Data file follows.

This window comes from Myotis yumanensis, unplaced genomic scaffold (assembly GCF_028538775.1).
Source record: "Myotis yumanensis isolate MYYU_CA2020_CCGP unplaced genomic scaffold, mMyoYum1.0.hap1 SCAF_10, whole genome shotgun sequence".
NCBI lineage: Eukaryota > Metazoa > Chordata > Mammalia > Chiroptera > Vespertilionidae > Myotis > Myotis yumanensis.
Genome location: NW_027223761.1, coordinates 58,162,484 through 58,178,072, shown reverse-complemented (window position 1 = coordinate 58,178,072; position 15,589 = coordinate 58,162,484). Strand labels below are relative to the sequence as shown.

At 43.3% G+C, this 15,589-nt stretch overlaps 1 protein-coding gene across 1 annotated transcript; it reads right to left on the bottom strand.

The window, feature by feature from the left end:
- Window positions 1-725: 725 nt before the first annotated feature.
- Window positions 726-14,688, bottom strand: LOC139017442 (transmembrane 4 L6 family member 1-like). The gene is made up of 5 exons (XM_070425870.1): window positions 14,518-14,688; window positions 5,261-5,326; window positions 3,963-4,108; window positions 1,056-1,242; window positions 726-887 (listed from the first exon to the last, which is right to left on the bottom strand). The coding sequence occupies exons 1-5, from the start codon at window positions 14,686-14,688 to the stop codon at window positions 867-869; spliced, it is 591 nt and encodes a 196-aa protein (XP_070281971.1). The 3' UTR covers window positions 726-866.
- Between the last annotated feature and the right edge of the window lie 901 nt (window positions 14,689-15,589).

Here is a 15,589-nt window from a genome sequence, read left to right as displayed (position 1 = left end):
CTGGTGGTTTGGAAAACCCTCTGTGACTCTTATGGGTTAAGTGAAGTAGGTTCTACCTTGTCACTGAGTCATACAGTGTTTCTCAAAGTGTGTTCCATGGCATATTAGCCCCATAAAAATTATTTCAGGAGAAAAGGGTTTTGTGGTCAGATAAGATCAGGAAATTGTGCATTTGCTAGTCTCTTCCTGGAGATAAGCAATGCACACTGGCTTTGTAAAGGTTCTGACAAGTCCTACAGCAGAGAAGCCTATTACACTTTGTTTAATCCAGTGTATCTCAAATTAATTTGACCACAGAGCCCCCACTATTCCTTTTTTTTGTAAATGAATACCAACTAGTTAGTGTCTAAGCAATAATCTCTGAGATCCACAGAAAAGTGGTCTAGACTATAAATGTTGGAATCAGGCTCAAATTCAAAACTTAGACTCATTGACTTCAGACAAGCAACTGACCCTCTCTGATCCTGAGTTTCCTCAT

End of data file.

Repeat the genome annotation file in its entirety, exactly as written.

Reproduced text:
This window comes from Myotis yumanensis, unplaced genomic scaffold (assembly GCF_028538775.1).
Source record: "Myotis yumanensis isolate MYYU_CA2020_CCGP unplaced genomic scaffold, mMyoYum1.0.hap1 SCAF_10, whole genome shotgun sequence".
NCBI lineage: Eukaryota > Metazoa > Chordata > Mammalia > Chiroptera > Vespertilionidae > Myotis > Myotis yumanensis.
Genome location: NW_027223761.1, coordinates 58,162,484 through 58,178,072, shown reverse-complemented (window position 1 = coordinate 58,178,072; position 15,589 = coordinate 58,162,484). Strand labels below are relative to the sequence as shown.

At 43.3% G+C, this 15,589-nt stretch overlaps 1 protein-coding gene across 1 annotated transcript; it reads right to left on the bottom strand.

The window, feature by feature from the left end:
- Window positions 1-725: 725 nt before the first annotated feature.
- Window positions 726-14,688, bottom strand: LOC139017442 (transmembrane 4 L6 family member 1-like). The gene is made up of 5 exons (XM_070425870.1): window positions 14,518-14,688; window positions 5,261-5,326; window positions 3,963-4,108; window positions 1,056-1,242; window positions 726-887 (listed from the first exon to the last, which is right to left on the bottom strand). The coding sequence occupies exons 1-5, from the start codon at window positions 14,686-14,688 to the stop codon at window positions 867-869; spliced, it is 591 nt and encodes a 196-aa protein (XP_070281971.1). The 3' UTR covers window positions 726-866.
- Between the last annotated feature and the right edge of the window lie 901 nt (window positions 14,689-15,589).

Here is a 15,589-nt window from a genome sequence, read left to right as displayed (position 1 = left end):
CTGGTGGTTTGGAAAACCCTCTGTGACTCTTATGGGTTAAGTGAAGTAGGTTCTACCTTGTCACTGAGTCATACAGTGTTTCTCAAAGTGTGTTCCATGGCATATTAGCCCCATAAAAATTATTTCAGGAGAAAAGGGTTTTGTGGTCAGATAAGATCAGGAAATTGTGCATTTGCTAGTCTCTTCCTGGAGATAAGCAATGCACACTGGCTTTGTAAAGGTTCTGACAAGTCCTACAGCAGAGAAGCCTATTACACTTTGTTTAATCCAGTGTATCTCAAATTAATTTGACCACAGAGCCCCCACTATTCCTTTTTTTTGTAAATGAATACCAACTAGTTAGTGTCTAAGCAATAATCTCTGAGATCCACAGAAAAGTGGTCTAGACTATAAATGTTGGAATCAGGCTCAAATTCAAAACTTAGACTCATTGACTTCAGACAAGCAACTGACCCTCTCTGATCCTGAGTTTCCTCAT